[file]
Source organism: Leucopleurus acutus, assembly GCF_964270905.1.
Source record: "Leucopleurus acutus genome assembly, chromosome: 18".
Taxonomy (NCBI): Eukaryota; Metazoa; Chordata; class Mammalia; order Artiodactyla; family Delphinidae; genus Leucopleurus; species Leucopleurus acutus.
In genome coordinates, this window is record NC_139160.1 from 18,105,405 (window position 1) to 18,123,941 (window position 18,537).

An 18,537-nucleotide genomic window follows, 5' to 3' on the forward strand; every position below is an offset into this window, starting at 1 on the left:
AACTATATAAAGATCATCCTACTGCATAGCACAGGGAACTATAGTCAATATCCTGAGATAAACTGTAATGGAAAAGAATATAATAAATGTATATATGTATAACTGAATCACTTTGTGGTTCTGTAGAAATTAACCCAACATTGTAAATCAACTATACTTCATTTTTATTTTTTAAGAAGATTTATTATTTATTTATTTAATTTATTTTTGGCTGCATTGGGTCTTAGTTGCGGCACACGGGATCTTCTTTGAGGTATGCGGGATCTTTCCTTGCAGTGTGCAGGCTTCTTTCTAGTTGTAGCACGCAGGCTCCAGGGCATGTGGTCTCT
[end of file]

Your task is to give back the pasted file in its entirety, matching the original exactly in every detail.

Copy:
Source organism: Leucopleurus acutus, assembly GCF_964270905.1.
Source record: "Leucopleurus acutus genome assembly, chromosome: 18".
Taxonomy (NCBI): Eukaryota; Metazoa; Chordata; class Mammalia; order Artiodactyla; family Delphinidae; genus Leucopleurus; species Leucopleurus acutus.
In genome coordinates, this window is record NC_139160.1 from 18,105,405 (window position 1) to 18,123,941 (window position 18,537).

An 18,537-nucleotide genomic window follows, 5' to 3' on the forward strand; every position below is an offset into this window, starting at 1 on the left:
AACTATATAAAGATCATCCTACTGCATAGCACAGGGAACTATAGTCAATATCCTGAGATAAACTGTAATGGAAAAGAATATAATAAATGTATATATGTATAACTGAATCACTTTGTGGTTCTGTAGAAATTAACCCAACATTGTAAATCAACTATACTTCATTTTTATTTTTTAAGAAGATTTATTATTTATTTATTTAATTTATTTTTGGCTGCATTGGGTCTTAGTTGCGGCACACGGGATCTTCTTTGAGGTATGCGGGATCTTTCCTTGCAGTGTGCAGGCTTCTTTCTAGTTGTAGCACGCAGGCTCCAGGGCATGTGGTCTCT